Is the lore in the video game Baldur's Gate 3 canon?

The story in the game can play out differently depending on choices you make, so anything related to that obviously isn't canon. But is e.g. Orpheus, the son of Gith, a canon character?


2 Answers 2


Until future official works come out confirming, or contradicting, the things seen in the game, its canon status is kind of presumptive. They might plan on treating it as canon now, but drop those plans in the future. They might not currently consider themselves beholden to treat it as canon, but wind up incorporating it into canon later. Until they do one or the other, any such plans are subject to change. (Frankly, even afterward, they might still change, but then they would have to ret-con.)

Anyway, that said, Wizards of the Coast hasn’t had said much publicly on what their plans are, fluid or otherwise. There is this interview, in which Mike Mearls says

There’s even some part we were working on in terms of the lore, that’s going to be coming back from the game to the sort of core of D&D, that might influence future tabletop stories.

This seems to imply that they are thinking of one particular thing as becoming canon—which might imply that they are not planning on incorporating the rest. For what it’s worth, that’s pretty consistent with how the previous games have been treated: they have not become D&D canon in general, but particular elements, such as Minsc and Boo, have become canon eventually.

Of course, Baldur’s Gate 3 most likely will be canon to any Baldur’s Gate 4 that gets released.

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    \$\begingroup\$ I think this makes sense. I found at least one mention from Mike Mearls in an official capacity for WotC in an interview "Theres even some part we were working on in terms of the lore, that’s going to be coming back from the game to the sort of core of D&D, that might influence future tabletop stories.". From BG1+2, for example Minsc & Boo clearly are made official content now. \$\endgroup\$ Commented Mar 11 at 5:46
  • \$\begingroup\$ @NobodytheHobgoblin Ah, thanks for that—I will definitely incorporate that into my answer. \$\endgroup\$
    – KRyan
    Commented Mar 11 at 13:07
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    \$\begingroup\$ @Idran I'm fairly sure it is. In fact, they gave the player-controlled Bhaalspawn a canonical name, Abdel Adrian, and there was even an official campaign where he was the Grand Duke of Baldur's Gate. \$\endgroup\$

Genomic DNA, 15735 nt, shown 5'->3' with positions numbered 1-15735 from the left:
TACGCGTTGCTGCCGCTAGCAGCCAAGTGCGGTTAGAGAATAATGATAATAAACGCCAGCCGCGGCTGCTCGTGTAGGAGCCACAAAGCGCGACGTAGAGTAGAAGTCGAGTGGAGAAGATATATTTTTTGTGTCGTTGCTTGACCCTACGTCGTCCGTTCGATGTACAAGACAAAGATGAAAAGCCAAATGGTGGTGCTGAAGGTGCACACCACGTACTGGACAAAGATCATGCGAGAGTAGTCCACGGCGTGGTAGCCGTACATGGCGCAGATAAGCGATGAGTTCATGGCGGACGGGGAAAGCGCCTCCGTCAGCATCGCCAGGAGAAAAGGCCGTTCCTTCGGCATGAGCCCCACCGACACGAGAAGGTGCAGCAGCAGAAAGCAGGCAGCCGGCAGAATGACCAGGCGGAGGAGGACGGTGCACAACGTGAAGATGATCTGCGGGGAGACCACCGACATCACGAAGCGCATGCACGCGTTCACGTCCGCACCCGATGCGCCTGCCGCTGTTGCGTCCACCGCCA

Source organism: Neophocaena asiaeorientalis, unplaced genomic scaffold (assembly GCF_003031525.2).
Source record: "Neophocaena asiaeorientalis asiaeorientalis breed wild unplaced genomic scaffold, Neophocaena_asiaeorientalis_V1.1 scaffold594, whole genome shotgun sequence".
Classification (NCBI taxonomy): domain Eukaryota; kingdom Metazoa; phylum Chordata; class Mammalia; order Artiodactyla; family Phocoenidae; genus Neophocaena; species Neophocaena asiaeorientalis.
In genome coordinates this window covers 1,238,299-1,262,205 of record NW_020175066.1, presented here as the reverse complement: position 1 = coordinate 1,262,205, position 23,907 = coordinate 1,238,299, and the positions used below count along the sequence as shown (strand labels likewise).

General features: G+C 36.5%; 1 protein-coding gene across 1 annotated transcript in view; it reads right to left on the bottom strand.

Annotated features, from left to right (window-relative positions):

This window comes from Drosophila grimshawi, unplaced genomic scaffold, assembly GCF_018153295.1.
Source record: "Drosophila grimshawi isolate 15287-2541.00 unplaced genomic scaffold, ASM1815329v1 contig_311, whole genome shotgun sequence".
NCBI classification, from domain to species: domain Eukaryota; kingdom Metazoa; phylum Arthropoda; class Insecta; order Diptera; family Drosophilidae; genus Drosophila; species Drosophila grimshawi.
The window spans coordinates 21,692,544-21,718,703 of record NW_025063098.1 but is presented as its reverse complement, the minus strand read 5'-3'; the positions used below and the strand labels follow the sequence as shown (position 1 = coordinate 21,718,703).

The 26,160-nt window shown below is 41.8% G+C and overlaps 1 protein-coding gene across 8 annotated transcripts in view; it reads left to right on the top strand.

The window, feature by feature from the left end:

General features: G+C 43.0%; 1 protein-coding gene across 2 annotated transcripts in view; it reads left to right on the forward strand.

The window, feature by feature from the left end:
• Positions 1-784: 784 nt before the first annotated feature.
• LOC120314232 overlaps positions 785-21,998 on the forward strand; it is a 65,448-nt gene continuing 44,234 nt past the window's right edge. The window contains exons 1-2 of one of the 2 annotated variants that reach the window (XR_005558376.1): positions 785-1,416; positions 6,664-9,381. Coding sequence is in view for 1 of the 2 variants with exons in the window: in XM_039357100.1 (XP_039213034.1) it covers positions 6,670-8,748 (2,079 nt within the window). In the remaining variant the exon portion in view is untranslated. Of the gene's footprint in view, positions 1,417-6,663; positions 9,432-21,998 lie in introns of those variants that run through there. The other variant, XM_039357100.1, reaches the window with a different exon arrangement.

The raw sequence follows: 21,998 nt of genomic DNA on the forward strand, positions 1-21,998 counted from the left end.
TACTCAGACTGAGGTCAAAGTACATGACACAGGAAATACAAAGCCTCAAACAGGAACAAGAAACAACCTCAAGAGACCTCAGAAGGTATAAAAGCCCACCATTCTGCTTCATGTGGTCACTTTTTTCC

– Nzall
    Commented Mar 12 at 7:57
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    \$\begingroup\$ I found several articles insisting that it is canon, and several more insisting that it isn’t, and, surprise surprise, none of them cited a single relevant source for the claim. \$\endgroup\$ Commented Mar 12 at 13:49
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    \$\begingroup\$ The events of Baldur's Gate I & II are referenced in Murder in Baldur's Gate (released during the D&D Next era). \$\endgroup\$
    – Kuerten
    Commented Mar 12 at 13:50

Murder in Baldur's Gate treats much of Baldur's Gate I and Baldur's Gate II as canon, so there is a precedence for Baldur's Gate III to work its way into official Forgotten Realms lore. Coran and Adrien Abdel are important NPCs in Murder in Baldur's Gate with the plot of the computer games included in their background. The adventure even plays a prank on player expectations by making the magic shop Sorcerous Sundries mostly a fraud (MiBG p55).

Now Blackhand earns a large, steady income from the import and sale of components for rituals and spellcasting, dubious fortune-telling, and even-more-dubious spells of good luck or greater skill. Blackhand flatly refuses to sell spells, and he denies having magic items for sale. However, to keeps the rumors alive and his prices high, the wizard sends his apprentice, a gnome named Gilligunn, to contact seekers of such items and make transactions “away from the master’s eye.”

Murder in Baldur’s Gate is written by Ed Greenwood which makes it canon unless specifically contradicted by the current owner of D&D. QED Ed's inclusion of material from the video games makes that material canon.

  • \$\begingroup\$ Yeah, canonicity is determined by the current owner of the IP, not the original creator (since canon is only really relevant in terms of what writers working professionally have to stay consistent with). It's only canon if WotC says its writers have to make an effort to stay consistent with it. \$\endgroup\$
    – Idran
    Commented Mar 13 at 15:25
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    \$\begingroup\$ Ed has a special contract that says everything he writes becomes cannon unless TSR or it's successors contradict him. \$\endgroup\$ Commented Mar 13 at 19:28
  • \$\begingroup\$ @KRyan good suggestion, I've made the link between Baldur's Gate I & II and Baldur's Gate III explicit in my answer. Thanks for all your helpful suggestions, my final answer is much improved from the original. \$\endgroup\$ Commented Mar 14 at 13:55

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